It is possible to direct our students in a strong anatomically informed way, without requiring them to google everything that was said after class.

If I am feeling distracted and possibly even overwhelmed by the medicalized nature of language in a yoga class, you can sure as hell bet most of the rest of the class checked out long ago as well. I get it, we know something helpful, we know something cool, and we want to share it. That is the nature of teaching, and I will certainly say that this trend scares me much less than the aerobics/yoga/72 vinyasa’s per minute trend of many popular classes. My real emphasis here is that there is a spectrum. Just like Goldilocks, there is a too hot, too cold, just right, kinda thing at work and as teachers I believe we are doing a disservice to our students by letting that porridge sit out for 3 days before eating it. it’s too damn cold.

How can we be succinct and still get the point across? Can we inform our students without intimidating them? Can we teach to the physical specificity and still retain the metaphysical, mystical beauty of the practice? Can we, like yoga suggests, find a way to mesh and find union between the two?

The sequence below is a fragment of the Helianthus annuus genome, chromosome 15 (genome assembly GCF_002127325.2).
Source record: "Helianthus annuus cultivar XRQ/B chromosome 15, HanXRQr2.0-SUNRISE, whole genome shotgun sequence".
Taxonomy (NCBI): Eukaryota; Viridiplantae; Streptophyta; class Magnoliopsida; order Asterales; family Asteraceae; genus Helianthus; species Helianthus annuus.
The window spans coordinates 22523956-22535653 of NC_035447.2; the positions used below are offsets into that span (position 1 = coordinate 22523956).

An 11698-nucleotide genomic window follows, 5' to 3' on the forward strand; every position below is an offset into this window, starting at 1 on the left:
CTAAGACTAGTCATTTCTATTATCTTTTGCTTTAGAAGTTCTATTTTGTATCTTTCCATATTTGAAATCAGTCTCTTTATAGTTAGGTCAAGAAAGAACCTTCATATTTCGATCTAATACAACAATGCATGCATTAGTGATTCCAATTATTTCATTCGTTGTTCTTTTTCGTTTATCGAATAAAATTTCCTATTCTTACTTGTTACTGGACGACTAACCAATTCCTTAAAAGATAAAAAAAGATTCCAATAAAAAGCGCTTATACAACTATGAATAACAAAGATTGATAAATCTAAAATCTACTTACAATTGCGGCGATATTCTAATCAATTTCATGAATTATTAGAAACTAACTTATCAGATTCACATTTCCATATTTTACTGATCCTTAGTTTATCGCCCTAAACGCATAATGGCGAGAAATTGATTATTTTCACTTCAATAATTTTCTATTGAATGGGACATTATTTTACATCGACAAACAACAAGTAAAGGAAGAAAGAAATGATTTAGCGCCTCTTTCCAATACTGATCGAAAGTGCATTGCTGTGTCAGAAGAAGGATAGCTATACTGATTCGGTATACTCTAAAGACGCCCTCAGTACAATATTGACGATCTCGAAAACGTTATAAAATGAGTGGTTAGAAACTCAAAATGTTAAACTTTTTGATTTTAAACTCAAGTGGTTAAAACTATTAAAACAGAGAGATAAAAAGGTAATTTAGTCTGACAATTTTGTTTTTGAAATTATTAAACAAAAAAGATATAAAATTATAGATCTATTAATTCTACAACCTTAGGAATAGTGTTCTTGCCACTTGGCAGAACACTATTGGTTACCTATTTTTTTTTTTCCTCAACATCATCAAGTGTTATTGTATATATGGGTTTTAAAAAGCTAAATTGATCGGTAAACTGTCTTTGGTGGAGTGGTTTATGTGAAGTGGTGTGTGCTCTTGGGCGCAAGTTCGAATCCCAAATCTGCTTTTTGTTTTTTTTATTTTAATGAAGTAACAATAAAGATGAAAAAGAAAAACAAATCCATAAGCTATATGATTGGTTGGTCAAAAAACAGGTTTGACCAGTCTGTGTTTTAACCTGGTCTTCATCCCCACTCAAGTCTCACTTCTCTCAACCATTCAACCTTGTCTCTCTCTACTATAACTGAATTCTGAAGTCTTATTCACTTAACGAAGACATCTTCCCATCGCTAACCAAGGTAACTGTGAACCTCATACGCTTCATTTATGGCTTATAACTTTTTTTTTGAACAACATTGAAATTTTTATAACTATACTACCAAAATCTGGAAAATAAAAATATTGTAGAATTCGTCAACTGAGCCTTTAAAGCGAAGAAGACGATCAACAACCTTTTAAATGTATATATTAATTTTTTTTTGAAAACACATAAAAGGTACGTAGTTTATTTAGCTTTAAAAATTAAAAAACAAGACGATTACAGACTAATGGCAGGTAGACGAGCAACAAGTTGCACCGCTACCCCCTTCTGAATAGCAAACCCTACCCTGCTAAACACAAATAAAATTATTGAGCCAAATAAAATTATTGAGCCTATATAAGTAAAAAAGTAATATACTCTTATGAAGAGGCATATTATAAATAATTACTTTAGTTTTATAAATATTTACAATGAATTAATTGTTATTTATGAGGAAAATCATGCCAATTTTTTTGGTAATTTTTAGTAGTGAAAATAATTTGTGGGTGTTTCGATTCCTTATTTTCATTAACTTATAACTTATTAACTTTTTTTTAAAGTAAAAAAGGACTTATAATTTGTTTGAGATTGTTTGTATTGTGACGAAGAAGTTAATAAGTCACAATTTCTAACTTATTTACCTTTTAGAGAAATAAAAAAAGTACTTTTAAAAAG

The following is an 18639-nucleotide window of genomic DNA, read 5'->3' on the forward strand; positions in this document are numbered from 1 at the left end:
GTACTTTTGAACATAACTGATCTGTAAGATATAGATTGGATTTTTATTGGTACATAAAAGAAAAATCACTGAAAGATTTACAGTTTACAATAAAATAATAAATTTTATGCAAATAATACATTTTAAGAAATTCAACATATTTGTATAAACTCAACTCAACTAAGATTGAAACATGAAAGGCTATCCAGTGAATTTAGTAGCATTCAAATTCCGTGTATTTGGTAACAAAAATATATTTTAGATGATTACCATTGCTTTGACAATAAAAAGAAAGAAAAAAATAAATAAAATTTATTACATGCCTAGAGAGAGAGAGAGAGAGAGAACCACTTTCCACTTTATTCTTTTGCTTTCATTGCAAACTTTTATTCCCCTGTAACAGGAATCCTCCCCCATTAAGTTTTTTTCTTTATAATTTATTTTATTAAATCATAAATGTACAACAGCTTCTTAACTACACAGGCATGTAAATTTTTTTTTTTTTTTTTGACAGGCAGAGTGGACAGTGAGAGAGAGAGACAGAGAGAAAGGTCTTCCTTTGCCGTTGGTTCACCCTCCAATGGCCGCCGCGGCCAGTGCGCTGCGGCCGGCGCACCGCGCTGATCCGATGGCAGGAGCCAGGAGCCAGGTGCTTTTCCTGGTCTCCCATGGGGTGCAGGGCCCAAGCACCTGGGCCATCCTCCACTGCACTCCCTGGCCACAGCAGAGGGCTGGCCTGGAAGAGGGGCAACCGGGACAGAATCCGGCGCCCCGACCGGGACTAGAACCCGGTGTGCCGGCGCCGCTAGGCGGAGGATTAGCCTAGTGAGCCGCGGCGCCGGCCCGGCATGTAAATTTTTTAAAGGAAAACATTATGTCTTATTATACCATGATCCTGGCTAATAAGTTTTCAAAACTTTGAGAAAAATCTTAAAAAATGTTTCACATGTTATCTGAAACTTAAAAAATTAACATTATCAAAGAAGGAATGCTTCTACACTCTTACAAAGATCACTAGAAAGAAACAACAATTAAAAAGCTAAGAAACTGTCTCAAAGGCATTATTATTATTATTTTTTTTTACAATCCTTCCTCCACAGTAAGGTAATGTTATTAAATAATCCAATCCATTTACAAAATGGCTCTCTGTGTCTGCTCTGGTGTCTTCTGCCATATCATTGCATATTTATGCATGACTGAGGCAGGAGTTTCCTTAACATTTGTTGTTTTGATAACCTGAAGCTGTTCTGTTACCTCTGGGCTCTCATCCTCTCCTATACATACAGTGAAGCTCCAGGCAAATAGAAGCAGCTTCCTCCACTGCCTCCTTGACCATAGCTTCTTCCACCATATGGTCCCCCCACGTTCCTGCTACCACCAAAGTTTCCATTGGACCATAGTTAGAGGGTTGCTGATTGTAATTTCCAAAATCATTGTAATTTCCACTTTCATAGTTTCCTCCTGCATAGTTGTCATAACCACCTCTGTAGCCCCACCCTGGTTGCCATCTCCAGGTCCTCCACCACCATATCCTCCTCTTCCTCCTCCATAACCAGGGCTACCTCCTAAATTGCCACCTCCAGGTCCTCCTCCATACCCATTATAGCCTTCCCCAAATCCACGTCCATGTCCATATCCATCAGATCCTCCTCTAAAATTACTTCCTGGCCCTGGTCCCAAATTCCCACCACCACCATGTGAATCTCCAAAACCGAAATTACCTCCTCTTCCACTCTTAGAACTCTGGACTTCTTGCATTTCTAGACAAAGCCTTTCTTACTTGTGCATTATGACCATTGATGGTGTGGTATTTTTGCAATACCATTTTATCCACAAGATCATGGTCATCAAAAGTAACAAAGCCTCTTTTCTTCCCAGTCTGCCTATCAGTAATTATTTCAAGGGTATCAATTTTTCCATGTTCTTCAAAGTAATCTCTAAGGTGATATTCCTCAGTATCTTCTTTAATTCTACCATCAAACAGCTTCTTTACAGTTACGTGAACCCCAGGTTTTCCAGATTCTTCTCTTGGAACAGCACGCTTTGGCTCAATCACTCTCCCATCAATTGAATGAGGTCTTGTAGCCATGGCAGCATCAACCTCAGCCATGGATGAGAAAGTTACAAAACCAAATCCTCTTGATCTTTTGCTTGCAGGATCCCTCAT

I know that I tend to focus a lot on language. Clearly I like words, but it’s more than that. The way we formulate our languaging is important, it is powerful and often times, it’s all we’ve got. Sticks and stones may break my bones but words can never hurt me? lies. words are one of our most powerful tools and as teachers, it is our job to use them responsibly. We invite students into our world with our presence and speech. we can wrap them up with the warm fuzzies of enthusiasm or compassion, with knowledge or charisma, or maybe we pull them in by keeping it real and talking to them like a rational human being for the first time all day, or possibly we don't talk much at all and they settle into that lovely rare sacred space.

When it comes down to it, alignment and anatomical precision can and likely will prolong your practice, it will keep you moving safely and mindfully, but will it change your life? probably not.

As we cultivate compassion for our bodies, we cultivate compassion for ourselves and those around us, I firmly believe that. but it is not the pronation of our forearms, the external rotation of our arm bones, and the distance between the Xiphoid process and the pubic bones that makes yoga so prolific and life altering. it’s all the shit in between. its the breath, and the quiet, the connection and showing up, it is nervous system shifts and the relief that flows over us when we step both on of off of our mats each time. It is often a quiet (or slightly quieter than usual) mind that can be truly be life altering. The power of the practice comes from the practice itself, not from the words we use to describe it.

Carling Harps